Thirty years later I have come to see that my graduate degree became the defining thing in my life. Certainly the title was something. But what I mean here is the achievement. It became the skeleton on which everything else hangs. It is almost as if parents provide the structure throughout childhood. But a graduate education (and other comparable endeavors) provides an opportunity for an adult child to create a structure for themselves.


Roll With It
My Mom went to graduate school starting when I was in 4th grade. My Dad went when I was about 14 (and he wanted it to be a father daughter project. So many of my teachers hated him after that.). So I sort of grew up in grad school. Add to that having a surrogate Grandpa who was a Professor Emeritus and always had a bunch of grad students around, and being in a primarily university town from the time I was 13, I have some serious experience with the grad school process. Mom ran the PhD program for her department for many years. I was often drafted to help her with whatever was going on - serving at parties, entering grades into the computer, data entry if a student really needed help, etc...

1. One piece of advice? Remember to live a little. I have seen so many grad students who are buried under work and school and they forget to take much time to themselves. Those little rituals of self care - from a run to a workout to a face mask to time to meditate, whatever it is that helps you recharge, don't forget to do those things. If you burn out, you are no good to yourself or anyone else. I cannot count the number of times some student would show up at our house in a frazzle, all burned out. I think I was 15 when I finally got that down to a routine. Mostly because often my folks were at work or some function while I was home alone to deal with this. I would get them settled with coffee, a coke, or whatever. Usually I had homemade cookies or pie to offer. The tissues were always close by for this reason. If they were super stressed, I brought the dog in (she never met a stranger and was very chill). Then I made small talk until they expressed what was wrong. Mostly I just listened because what else could I do? If I knew where my Mom was, I called her. Otherwise, I just sat there with the student until either a parent (one of mine) came home or the student left. Usually they were overly tired and freaking themselves out.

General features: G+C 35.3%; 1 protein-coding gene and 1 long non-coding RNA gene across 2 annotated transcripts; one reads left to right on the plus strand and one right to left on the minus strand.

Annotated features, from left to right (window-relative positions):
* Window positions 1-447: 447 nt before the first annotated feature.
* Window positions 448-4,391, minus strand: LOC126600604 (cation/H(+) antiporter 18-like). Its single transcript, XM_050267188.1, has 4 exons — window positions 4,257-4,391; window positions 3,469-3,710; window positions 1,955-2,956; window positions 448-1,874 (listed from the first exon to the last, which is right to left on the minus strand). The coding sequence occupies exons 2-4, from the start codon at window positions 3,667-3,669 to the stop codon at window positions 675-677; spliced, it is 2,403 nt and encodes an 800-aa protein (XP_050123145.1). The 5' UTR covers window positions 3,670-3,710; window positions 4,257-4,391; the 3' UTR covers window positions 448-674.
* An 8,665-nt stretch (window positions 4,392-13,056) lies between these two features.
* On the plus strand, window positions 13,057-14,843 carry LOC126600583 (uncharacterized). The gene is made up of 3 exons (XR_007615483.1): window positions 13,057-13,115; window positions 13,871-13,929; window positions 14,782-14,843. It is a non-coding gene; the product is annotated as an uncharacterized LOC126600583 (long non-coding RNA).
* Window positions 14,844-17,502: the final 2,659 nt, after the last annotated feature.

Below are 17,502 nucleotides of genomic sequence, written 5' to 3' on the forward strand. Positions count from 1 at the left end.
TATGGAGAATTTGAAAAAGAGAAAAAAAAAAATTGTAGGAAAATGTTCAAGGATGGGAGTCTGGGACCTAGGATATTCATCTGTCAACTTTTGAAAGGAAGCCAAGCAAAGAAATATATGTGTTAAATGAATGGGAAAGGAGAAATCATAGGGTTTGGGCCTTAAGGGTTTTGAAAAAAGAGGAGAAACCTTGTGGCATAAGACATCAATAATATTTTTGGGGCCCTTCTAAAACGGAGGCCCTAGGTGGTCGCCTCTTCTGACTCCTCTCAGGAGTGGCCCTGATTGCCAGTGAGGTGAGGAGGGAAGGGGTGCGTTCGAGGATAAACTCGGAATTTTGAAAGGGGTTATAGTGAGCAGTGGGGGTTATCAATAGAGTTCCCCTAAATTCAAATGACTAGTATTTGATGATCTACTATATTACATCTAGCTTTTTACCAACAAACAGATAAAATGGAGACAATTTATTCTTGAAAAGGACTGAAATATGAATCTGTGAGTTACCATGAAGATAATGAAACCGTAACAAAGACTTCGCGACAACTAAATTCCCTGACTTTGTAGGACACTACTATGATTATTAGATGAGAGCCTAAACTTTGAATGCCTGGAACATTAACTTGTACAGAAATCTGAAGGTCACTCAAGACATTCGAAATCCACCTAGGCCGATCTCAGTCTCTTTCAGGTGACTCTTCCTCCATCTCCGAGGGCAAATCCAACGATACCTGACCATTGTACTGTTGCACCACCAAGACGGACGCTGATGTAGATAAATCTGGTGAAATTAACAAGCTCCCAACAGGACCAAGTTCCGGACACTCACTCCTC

2. How do you support your child? By letting my child know that I have complete faith that they will be a success at this. And by helping when I can reasonably do so.

3. What has changed? A greater level of maturity and an increased willingness to do whatever hard work is required to complete her goals. (So sort of the less partying but not expressly said).


Active Member
Thank you all. I think I did okay. My answers were along the same lines as all of you.
She is working so hard and we are very proud of her. She will start her clinical in April and I got a text the other day that she got her hours..
She said .. Monday and Tuesday are going to blowwww! I start at 7:30 and finish at 6:30! (add a 1 hour commute to that) She will have Wednesday off and then Thursday isn't so bad and Friday is 7:30-5:30.
I had to chuckle to myself with her Monday and Tuesday. It is a long day and when she would work for our family business an 8 hour shift was so long but she was younger and also not doing something she loved.
All will be good. She will shine. I know she will.


New Member
Hello, I am just now looking for someone to help me do my first project in engineering. I want to do my device before I go to asa college so they can see that I have a great desire to learn and that I already know a lot, and maybe because of that, they will give me a scholarship. Unfortunately, I don't have that much money to study for a fee, but if they cover at least half of the cost, I can achieve my dream and become a real educated engineer and know how to earn a degree.


Well-Known Member
Good luck with school. I’m glad you’re planning to go.

Were you diagnosed with conduct disorder or a difficult child? Did it affect your grades in the past?